People in Sweden were on Thursday advised to continue to work remotely after the summer holiday period ends, despite some progress in efforts to tackle Covid-19.
"We will continue to recommend working from home during the autumn, if possible. But those who have to go to work can do so," said Anders Tegnell, epidemiologist with the Public Health Agency.
Employers' should meanwhile also consider that working remotely for extended periods can pose a psychological strain, he said.
Tegnell also underlined the need for physical distancing, including when using public transport.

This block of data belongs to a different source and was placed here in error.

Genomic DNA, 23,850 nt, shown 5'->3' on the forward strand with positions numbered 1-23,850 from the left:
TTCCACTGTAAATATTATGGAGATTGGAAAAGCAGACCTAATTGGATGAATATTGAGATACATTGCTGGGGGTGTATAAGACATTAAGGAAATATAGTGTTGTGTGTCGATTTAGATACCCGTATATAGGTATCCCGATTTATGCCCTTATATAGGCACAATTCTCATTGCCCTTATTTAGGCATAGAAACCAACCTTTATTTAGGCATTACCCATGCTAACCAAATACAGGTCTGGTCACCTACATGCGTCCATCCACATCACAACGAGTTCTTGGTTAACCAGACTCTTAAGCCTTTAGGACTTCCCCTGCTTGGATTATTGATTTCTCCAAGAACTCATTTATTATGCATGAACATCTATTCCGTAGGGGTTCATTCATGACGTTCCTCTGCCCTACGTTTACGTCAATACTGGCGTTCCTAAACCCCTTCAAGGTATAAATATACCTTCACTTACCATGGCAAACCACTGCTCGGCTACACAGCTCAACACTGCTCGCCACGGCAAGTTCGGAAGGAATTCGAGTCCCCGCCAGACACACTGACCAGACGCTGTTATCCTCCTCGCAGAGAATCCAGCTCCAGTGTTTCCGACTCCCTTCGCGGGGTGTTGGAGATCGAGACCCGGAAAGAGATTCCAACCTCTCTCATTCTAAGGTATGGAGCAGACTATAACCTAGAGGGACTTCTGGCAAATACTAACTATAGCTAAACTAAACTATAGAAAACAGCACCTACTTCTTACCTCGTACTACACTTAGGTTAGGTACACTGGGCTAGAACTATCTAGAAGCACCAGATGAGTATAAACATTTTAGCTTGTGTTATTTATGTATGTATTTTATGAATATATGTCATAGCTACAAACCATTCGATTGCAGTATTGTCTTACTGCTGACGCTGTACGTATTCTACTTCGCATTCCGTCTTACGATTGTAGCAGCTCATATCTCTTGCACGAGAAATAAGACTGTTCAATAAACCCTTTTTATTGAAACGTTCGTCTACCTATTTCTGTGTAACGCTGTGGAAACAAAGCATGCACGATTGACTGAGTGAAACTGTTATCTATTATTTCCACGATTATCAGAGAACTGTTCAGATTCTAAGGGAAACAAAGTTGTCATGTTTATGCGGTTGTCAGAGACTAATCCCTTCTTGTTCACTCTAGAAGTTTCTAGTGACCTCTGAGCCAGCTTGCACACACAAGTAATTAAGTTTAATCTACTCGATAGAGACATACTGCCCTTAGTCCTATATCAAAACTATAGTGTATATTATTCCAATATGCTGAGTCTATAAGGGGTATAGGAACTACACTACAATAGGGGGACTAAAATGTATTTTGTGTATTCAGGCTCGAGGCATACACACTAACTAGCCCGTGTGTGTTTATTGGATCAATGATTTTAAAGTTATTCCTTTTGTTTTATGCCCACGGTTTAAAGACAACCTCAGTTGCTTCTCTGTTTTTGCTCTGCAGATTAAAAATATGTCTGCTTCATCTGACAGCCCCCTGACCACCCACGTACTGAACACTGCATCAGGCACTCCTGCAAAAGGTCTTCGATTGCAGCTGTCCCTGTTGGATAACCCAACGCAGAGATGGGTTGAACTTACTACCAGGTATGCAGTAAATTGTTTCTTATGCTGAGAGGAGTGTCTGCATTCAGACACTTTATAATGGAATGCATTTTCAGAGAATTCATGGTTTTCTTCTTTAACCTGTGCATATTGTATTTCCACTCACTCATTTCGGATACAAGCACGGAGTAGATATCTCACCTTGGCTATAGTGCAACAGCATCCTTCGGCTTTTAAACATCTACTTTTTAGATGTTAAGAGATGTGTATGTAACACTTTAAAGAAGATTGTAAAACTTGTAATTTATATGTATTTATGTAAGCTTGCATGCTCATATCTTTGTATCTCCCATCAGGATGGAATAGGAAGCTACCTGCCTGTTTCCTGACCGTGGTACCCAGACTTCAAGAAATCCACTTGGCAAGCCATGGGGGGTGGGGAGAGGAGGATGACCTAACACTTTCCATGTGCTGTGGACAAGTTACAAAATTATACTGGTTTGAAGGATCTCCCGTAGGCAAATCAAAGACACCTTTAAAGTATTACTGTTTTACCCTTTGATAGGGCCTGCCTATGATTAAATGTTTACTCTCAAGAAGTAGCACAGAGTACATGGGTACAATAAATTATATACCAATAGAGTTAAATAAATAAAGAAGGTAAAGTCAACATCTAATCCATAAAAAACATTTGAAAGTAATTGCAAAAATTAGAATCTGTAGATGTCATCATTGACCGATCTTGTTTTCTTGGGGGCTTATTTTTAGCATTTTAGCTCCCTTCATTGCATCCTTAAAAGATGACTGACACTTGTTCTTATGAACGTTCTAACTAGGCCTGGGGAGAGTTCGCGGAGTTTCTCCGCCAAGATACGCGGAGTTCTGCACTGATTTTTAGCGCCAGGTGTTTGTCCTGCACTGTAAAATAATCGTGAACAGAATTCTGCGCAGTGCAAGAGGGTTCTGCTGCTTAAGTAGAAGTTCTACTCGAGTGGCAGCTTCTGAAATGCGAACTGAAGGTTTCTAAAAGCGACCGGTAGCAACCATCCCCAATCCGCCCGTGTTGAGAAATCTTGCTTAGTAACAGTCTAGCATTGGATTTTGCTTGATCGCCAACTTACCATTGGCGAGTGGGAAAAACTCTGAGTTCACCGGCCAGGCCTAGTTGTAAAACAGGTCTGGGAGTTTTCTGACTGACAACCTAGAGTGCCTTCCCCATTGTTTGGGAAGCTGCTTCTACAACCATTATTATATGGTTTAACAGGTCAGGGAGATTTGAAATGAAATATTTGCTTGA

Both Tegnell and Lena Hallengren, minister for health and social affairs, said it was not clear how the coronavirus pandemic would evolve.
Hallengren said that several trends were "positive" for Sweden and she lauded people for heeding advice on social distancing and other recommendations.
The number of cases in intensive care has dropped, as have daily death rates.
Refrain from travel
Sweden has adopted less stringent measures to contain the virus than elsewhere.
People have been urged to refrain from travel, to maintain social distancing and to stay home if they are elderly or have minor symptoms. Public gatherings are limited to 50 people.
The Public Health Agency had on Thursday recorded 5,739 coronavirus-related deaths and about 80,100 infections.
Thomas Linden of the National Board of Health and Welfare told reporters that 40 people were in intensive care. "We are starting to come down to much lower numbers than we have been used to," he said.